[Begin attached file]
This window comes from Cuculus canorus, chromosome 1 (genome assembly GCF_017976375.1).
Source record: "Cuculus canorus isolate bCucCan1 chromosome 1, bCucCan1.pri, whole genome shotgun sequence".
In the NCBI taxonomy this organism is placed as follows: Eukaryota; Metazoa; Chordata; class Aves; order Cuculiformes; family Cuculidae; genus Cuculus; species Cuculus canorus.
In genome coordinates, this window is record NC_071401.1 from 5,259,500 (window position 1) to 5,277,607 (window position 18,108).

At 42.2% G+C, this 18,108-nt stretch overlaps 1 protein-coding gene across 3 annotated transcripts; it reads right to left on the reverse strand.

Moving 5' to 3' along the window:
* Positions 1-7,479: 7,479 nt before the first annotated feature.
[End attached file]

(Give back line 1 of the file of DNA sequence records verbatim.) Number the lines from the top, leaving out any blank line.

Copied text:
This window comes from Cuculus canorus, chromosome 1 (genome assembly GCF_017976375.1).